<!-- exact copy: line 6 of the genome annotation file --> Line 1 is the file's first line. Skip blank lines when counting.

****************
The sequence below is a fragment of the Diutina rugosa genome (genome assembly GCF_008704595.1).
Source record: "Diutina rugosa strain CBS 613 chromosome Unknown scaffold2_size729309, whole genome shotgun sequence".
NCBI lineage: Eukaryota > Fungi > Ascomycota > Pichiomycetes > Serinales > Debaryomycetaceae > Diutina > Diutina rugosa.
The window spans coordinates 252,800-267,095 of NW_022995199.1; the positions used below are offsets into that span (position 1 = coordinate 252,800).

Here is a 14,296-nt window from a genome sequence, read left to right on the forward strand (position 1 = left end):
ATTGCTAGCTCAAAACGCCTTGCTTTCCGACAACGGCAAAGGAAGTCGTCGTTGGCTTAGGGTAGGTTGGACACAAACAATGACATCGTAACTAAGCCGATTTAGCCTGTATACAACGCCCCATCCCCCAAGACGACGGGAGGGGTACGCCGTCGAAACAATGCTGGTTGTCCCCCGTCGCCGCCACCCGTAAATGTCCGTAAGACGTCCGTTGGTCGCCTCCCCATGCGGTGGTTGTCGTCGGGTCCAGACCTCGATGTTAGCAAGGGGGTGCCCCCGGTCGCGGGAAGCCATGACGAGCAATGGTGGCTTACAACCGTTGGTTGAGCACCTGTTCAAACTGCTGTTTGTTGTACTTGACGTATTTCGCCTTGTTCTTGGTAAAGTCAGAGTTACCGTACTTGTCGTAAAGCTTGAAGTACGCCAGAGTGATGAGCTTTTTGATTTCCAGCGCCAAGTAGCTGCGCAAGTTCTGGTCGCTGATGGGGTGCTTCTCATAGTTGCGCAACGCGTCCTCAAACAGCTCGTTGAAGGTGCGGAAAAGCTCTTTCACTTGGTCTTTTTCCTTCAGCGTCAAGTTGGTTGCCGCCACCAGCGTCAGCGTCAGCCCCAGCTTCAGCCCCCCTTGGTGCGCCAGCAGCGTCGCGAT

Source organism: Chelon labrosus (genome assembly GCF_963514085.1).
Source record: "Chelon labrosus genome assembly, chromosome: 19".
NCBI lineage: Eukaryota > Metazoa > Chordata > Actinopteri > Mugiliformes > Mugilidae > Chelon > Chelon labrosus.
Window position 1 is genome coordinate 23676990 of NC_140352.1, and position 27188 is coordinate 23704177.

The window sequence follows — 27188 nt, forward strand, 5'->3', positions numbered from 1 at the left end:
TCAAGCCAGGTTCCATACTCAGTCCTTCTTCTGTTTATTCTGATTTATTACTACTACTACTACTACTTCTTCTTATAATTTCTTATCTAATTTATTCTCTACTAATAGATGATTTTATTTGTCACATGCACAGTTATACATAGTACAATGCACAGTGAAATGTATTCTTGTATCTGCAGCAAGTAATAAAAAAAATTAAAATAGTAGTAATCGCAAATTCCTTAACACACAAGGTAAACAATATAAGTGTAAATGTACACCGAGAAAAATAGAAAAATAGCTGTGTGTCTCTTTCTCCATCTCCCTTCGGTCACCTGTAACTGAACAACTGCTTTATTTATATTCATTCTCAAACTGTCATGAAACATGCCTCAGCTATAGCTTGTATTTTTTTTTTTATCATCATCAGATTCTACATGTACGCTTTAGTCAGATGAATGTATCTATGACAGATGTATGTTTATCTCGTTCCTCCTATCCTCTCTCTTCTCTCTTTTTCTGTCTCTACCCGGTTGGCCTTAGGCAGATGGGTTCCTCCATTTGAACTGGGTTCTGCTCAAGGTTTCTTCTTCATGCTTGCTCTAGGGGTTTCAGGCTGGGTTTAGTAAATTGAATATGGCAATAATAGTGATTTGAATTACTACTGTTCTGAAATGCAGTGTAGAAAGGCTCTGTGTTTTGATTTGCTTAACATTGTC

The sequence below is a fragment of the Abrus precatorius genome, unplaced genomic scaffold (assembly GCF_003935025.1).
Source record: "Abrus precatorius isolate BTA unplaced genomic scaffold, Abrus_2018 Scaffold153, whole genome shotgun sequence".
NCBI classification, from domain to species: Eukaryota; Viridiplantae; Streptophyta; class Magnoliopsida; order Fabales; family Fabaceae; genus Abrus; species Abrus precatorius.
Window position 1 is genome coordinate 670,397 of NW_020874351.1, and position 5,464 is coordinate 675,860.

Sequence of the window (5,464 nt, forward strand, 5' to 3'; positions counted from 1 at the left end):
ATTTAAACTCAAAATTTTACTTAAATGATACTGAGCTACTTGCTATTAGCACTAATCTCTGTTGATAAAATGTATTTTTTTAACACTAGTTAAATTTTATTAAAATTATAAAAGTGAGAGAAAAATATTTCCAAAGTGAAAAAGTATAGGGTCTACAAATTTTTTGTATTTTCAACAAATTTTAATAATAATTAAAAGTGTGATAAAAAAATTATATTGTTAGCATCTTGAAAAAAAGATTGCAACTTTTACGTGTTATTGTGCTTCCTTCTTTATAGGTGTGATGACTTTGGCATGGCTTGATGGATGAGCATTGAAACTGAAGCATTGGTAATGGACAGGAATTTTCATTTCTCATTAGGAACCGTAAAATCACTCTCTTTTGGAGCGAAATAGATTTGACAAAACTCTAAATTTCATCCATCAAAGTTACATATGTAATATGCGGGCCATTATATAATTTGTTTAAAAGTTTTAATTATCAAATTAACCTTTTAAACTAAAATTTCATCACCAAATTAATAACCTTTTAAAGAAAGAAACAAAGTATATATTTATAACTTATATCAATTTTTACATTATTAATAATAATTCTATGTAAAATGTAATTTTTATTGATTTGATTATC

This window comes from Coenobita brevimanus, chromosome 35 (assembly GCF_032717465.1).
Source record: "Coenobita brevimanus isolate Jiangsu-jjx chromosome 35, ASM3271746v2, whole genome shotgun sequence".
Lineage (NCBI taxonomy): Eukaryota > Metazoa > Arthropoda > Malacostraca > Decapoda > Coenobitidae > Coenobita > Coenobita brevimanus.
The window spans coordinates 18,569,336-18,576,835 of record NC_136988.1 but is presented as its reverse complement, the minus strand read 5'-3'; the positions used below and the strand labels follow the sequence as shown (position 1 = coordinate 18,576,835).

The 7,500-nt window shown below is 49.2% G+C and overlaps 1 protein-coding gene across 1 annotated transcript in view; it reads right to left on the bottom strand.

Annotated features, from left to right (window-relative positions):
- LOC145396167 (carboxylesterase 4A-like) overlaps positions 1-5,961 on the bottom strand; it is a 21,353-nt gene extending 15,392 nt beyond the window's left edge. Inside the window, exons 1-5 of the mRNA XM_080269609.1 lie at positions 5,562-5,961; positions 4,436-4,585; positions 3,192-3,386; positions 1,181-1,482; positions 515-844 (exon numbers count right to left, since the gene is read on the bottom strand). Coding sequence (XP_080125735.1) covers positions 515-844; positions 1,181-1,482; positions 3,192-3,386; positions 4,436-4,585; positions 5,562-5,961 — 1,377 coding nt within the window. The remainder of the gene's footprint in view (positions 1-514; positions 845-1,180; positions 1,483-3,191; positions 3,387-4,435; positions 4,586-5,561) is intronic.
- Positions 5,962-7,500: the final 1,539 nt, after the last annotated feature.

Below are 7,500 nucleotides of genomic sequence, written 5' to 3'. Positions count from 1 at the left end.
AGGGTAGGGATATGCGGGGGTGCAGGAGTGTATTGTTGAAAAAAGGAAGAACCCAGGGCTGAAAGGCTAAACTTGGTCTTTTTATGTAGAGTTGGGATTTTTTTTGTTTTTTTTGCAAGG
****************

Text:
ATTGCTAGCTCAAAACGCCTTGCTTTCCGACAACGGCAAAGGAAGTCGTCGTTGGCTTAGGGTAGGTTGGACACAAACAATGACATCGTAACTAAGCCGATTTAGCCTGTATACAACGCCCCATCCCCCAAGACGACGGGAGGGGTACGCCGTCGAAACAATGCTGGTTGTCCCCCGTCGCCGCCACCCGTAAATGTCCGTAAGACGTCCGTTGGTCGCCTCCCCATGCGGTGGTTGTCGTCGGGTCCAGACCTCGATGTTAGCAAGGGGGTGCCCCCGGTCGCGGGAAGCCATGACGAGCAATGGTGGCTTACAACCGTTGGTTGAGCACCTGTTCAAACTGCTGTTTGTTGTACTTGACGTATTTCGCCTTGTTCTTGGTAAAGTCAGAGTTACCGTACTTGTCGTAAAGCTTGAAGTACGCCAGAGTGATGAGCTTTTTGATTTCCAGCGCCAAGTAGCTGCGCAAGTTCTGGTCGCTGATGGGGTGCTTCTCATAGTTGCGCAACGCGTCCTCAAACAGCTCGTTGAAGGTGCGGAAAAGCTCTTTCACTTGGTCTTTTTCCTTCAGCGTCAAGTTGGTTGCCGCCACCAGCGTCAGCGTCAGCCCCAGCTTCAGCCCCCCTTGGTGCGCCAGCAGCGTCGCGAT